Fear and anxiety during visits to your veterinarian may be a normal reaction for pets. No one, including people, like to be examined and potentially have treatments performed in a new environment. Unlike people, your animal companion doesn’t know why he or she is at the veterinarian and that what is being done is for their health.
Fear during veterinary visits leads to patient distress, discomfort, and can result in behavioral issues for future examination. It is important to examine fear and anxiety quickly so it doesn’t progress over time. Fear puts the veterinary staff and even pet owners at risk during examinations.
Owners may be hesitant to take their pets to the doctor just to avoid the experience. If your pet is scared and misbehaves, it is nothing to be embarrassed about. Most veterinarians and veterinary staff are experienced in handling anxious pets.
What is important to consider, is that there are several ways to provide a low-stress experience. Creating that experience is a team effort between you and staff.
Reading pet body language appropriately is the key to less stress. Handling can then be adjusted based on what the pet’s body language is saying. If the early signs of stress are ignored your pet’s behavior may escalate. Since animals learn from experience, they may skip the earlier signs entirely at the next visit, intensifying to more aggressive behaviors.
You know your pet better than anyone else. Talk to the veterinary staff and the veterinarian about your pet’s behavior prior to your animal companion being examined.
Part of making visits more pleasant involves making transportation comfortable. For example, cats can learn how to be more comfortable entering and riding in their carriers. Carriers with tops that are easily removed are best.
Feline phermones cush as Feliway sprays can be applied to your cat’s bedding in the carrier to reduce anxiety in the car. In some cases, anti-anxiety medications can help. Calming music and talking to your pet during car rides can help them focus on other things and tune out road noise.
Stop-by Fun Visits
Sometimes, fun, procedure-free happy visits are a tool you can use to make your pet feel more comfortable at the hospital. Talk to the veterinary staff and plan a visit to the practice when they are quiet. Your pet can come in, walk around, receive treats and be pet by the team without having anything perceived as negative performed. This can enhance your pet’s perception of the practice.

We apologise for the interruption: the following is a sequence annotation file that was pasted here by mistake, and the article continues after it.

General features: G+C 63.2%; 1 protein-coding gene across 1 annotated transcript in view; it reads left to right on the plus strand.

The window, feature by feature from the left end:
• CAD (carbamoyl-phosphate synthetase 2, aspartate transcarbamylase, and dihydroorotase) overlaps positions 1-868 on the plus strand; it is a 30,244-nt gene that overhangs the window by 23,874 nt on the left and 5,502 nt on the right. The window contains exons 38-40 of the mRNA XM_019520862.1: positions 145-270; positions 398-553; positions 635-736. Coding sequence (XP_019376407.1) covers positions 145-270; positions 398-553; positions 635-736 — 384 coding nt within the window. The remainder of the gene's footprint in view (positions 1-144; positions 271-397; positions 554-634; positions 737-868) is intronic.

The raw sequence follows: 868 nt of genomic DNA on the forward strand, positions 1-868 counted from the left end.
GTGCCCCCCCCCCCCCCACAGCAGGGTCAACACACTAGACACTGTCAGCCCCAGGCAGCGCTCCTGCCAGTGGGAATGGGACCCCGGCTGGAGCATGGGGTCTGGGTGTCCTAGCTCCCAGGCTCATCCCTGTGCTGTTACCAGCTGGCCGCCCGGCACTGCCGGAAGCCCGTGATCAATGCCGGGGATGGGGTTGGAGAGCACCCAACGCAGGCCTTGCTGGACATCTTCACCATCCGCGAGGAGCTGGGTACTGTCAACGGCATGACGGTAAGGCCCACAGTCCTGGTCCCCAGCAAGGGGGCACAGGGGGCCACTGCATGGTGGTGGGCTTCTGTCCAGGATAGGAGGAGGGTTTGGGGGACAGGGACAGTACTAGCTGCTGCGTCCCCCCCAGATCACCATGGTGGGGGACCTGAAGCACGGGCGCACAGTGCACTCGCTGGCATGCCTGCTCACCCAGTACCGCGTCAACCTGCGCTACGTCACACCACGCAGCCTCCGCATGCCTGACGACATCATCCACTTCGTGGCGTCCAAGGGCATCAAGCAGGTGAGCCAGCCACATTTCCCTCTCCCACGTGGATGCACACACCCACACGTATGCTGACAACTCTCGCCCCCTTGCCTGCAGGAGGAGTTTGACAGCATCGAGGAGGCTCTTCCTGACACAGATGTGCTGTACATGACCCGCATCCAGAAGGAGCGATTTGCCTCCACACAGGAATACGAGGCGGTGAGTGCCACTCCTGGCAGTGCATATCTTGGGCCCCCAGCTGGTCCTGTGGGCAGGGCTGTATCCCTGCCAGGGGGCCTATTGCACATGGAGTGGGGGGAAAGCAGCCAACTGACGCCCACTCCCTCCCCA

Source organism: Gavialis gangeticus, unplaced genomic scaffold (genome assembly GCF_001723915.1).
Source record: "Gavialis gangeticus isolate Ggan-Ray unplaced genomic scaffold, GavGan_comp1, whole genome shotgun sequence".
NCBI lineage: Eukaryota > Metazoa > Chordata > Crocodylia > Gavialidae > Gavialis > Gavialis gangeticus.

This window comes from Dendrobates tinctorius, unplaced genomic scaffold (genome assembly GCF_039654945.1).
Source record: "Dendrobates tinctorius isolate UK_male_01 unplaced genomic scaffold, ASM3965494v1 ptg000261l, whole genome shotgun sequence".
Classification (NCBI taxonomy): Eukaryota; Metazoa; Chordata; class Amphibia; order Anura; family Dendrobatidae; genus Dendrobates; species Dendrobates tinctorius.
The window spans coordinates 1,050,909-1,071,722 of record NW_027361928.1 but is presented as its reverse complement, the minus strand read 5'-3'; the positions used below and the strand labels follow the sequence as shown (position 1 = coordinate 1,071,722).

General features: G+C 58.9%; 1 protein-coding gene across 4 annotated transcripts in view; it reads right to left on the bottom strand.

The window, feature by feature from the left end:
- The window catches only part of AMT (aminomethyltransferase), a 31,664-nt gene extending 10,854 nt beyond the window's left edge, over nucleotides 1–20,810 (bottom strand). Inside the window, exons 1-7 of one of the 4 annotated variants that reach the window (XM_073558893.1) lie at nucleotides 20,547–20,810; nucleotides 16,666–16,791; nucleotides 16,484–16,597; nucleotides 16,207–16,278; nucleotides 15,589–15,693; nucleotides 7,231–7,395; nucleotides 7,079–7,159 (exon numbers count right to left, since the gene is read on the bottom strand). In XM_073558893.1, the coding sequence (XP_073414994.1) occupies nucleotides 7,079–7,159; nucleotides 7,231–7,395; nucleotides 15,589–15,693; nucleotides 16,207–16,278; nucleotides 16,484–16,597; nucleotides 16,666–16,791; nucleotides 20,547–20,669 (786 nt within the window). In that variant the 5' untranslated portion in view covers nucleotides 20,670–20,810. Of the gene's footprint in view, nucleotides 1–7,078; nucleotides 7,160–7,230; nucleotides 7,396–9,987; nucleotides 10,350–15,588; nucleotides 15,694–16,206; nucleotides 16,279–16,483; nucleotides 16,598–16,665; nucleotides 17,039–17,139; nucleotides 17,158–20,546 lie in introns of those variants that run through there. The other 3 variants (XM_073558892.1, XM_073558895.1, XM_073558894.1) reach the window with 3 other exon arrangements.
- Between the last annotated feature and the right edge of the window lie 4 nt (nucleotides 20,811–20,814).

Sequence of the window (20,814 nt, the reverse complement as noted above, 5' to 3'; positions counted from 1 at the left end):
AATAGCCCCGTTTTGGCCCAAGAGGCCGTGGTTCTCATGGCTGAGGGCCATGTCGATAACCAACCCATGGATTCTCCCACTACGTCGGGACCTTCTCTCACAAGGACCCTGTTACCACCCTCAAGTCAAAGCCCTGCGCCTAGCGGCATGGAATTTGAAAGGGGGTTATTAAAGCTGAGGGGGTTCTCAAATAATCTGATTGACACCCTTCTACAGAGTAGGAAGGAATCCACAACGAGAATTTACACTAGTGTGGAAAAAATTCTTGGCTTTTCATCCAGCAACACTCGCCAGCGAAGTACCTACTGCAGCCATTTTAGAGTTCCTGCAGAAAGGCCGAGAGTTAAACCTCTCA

What to Look for at the Veterinary Practice”
- Short wait times in the waiting room can reduce stress.
- Some facilities have separate cat and dog waiting areas and exam rooms. Dogs should not be allowed into the cat rooms. If a facility is too small or not set up for this, they may have you wait in your car until a dedicated exam room is ready.
- Pheromone diffusers (Feliawy for cats, Adaptil for dogs) can be used in waiting rooms and exam rooms, and pheromone sprays can be applied to towels before use.
- Exam rooms and waiting areas should be cleaned and sanitized to prevent disease transmission and reduce stressful scents, such as alarm pheromones or bodily secretions.
- Treats and gentle handling are also essential in reinforcing a positive visit experience.
Treats During Exams
Bring your pet’s favorite treats. While waiting and during the exam, frozen Kong treats or lick mats can help form positive associations with the hospital. The veterinary practice may also have treats for your pet. there are cat and dog high value treats, which may be offered during examination
In the Exam Room
Examining dogs and cats with your present and gentle handling while treats are offered is usually less stressful. Many dogs and cats do better if they can stay with you during the exam.
Cats should never be dumped out of their carrier. Once in the closed exam room open the carrier and allow your cat to explore the room on their own. If your pet will not come out within a few minutes, take the carrier apart so they can stay in the bottom.
The veterinarian or veterinary staff can place a towel over their body or head which can help them feel more secure. If the patient is a dog that can be aggressive for fear or other issues, a basket muzzle can be used so they can pant, take treats and remain comfortable yet still keep the veterinarian and staff safe.
Always consider whether the planned procedures need to be completed that day or can wait. If your pet’s stress level is escalating, discontinuation of the exam or procedure may be beneficial vs pushing you anxious pet to take more.
If the treatments or diagnostics cannot, ask about taking a break or ask if sedation can be used. In some cases, anti-anxiety medications given 90 minutes before a planned stressful event can be useful. Your veterinarian may offer this but you should feel free to inquire.
Lastly, if behavior is escalating and extends beyond trips to the veterinarian, you may ask be referred to a veterinary behaviorist. These are veterinarians that have three years of special training in an accredited residency program in many aspects of pet behavior.
Veterinary visits may not be the highlight of your pet’s day (though it might be) but it shouldn’t be prohibitively stressful. Talk with your veterinarian about things that can be done to help reduce stress and make the visits more fun and relaxing.